Yesterday was Eel Day in Japan, where it is customary to eat eel in the summer. What are the characteristics and prices of eel consumption market in Japan this year?
The eel shop has been in operation for more than 60 years, and many Japanese people lined up despite the temperature reaching 38 degrees Celsius. Customers at the end of the 200-meter-long line had to wait up to three hours to buy an eel. Because of its nutritional value, eel is one of the most sought after summer delicacies in Japan. Shops like this one sell 1,200 grilled eels a day on peak days.
The price of such a grilled eel is about 130 yuan, more than 10 percent more than last summer. For many Japanese consumers, eating eel in summer has become a luxury.
Many restaurants and supermarkets have also raised the price of eel rice. The main reason for the price rise of eel-related products is the decline in eel breeding due to the shortage of young eel. Only about 10 tons of young eel were caught in Japan this year, down 9 percent from last year, according to the Fisheries Agency. This has also led to higher prices for fresh eels, with wholesale prices for fresh eels at some well-known places reaching about 250 yuan per kilogram, about 40 percent higher than this time last year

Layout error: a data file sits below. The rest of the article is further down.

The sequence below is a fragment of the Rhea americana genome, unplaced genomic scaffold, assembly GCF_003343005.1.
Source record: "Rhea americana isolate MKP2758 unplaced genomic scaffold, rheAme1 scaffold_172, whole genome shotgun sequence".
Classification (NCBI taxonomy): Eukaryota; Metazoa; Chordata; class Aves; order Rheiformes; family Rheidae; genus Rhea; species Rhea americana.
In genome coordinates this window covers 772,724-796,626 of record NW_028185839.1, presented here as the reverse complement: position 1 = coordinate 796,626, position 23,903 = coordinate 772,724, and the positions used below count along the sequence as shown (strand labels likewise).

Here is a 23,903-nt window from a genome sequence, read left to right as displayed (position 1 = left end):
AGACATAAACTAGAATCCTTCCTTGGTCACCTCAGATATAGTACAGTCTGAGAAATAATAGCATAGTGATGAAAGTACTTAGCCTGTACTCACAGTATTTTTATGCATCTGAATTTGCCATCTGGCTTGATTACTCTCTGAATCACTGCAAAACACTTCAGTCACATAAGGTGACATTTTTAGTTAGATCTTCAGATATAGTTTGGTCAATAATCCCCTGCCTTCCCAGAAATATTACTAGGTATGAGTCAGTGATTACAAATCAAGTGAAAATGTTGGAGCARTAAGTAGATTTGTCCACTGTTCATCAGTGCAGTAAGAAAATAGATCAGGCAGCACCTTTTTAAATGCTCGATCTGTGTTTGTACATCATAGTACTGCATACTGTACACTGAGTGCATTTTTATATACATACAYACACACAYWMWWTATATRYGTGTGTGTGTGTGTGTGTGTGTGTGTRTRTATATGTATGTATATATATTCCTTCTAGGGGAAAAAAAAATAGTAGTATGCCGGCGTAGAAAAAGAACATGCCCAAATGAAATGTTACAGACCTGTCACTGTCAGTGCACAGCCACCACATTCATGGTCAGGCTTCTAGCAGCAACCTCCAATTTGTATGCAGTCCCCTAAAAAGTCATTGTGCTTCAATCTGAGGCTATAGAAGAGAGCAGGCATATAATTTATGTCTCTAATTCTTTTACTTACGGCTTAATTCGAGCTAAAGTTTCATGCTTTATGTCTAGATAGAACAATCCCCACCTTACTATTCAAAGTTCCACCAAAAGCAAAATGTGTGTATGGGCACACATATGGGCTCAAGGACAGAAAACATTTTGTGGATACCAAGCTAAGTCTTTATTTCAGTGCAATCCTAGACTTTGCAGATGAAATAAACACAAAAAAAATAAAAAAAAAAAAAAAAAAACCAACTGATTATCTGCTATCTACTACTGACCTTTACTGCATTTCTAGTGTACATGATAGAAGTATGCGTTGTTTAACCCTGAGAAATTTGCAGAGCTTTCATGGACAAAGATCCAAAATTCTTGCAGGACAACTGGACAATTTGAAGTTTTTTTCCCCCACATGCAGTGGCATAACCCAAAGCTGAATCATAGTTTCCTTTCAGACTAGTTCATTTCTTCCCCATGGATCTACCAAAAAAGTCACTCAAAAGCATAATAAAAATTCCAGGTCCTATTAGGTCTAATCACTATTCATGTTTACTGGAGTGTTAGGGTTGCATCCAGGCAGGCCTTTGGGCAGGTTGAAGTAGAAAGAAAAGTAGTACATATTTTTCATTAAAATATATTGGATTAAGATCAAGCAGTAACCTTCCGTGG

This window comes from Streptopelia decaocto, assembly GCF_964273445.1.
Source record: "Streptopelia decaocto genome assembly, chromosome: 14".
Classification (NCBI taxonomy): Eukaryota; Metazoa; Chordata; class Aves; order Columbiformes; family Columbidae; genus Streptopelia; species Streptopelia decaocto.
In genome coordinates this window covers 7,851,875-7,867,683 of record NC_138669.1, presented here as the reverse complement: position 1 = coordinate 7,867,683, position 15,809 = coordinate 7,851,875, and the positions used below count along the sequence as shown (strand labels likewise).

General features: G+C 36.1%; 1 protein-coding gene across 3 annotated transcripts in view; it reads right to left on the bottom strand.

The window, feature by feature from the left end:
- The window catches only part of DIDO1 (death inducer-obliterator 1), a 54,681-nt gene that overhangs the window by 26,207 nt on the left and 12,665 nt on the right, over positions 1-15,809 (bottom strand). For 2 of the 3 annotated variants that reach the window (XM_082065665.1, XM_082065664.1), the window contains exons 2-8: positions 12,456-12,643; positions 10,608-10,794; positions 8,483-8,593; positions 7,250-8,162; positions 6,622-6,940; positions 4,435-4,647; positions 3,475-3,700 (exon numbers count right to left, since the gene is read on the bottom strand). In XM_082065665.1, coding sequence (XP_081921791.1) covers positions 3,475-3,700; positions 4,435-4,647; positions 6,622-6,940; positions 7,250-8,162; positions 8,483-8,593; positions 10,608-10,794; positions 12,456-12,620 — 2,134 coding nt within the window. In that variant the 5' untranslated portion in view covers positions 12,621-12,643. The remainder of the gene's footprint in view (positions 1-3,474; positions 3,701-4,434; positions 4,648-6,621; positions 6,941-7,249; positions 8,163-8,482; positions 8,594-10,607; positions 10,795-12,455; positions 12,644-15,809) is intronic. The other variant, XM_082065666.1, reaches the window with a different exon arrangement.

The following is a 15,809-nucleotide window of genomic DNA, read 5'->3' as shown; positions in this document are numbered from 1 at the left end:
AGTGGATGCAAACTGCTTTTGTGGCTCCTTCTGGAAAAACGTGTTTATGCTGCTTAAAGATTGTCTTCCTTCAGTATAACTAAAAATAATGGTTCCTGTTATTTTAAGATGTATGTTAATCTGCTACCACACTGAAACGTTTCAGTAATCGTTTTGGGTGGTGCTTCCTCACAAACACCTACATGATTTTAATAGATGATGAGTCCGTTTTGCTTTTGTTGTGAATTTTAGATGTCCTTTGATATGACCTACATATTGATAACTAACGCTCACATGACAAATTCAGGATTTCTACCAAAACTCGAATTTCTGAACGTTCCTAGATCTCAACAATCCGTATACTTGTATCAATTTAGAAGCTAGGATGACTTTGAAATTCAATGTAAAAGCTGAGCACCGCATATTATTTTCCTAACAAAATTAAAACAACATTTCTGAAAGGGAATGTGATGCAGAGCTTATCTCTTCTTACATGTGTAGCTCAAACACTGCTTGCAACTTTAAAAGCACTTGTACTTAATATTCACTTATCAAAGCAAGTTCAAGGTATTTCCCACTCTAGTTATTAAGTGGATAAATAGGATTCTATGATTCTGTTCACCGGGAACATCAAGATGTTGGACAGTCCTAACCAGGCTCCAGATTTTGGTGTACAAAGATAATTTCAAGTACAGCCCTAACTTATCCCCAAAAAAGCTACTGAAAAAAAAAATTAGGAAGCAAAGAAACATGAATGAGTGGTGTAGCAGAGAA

As the price of Japanese eels rose, so did the price of Chinese eels in the Japanese market. Some wholesale prices reached about 210 yuan per kilogram, up more than 50% year on year. Currently, Chinese eels account for more than half of the Japanese market.
Moreover, many Japanese merchants say that Chinese eels taste as good as Chinese eels. A Japanese journalist recently tasted them in a report and found that they could not tell the difference between Chinese and Japanese eels in taste. It also shows that Chinese eels are gaining acceptance in the Japanese market, which is also good news for Chinese eel farmers and businesses.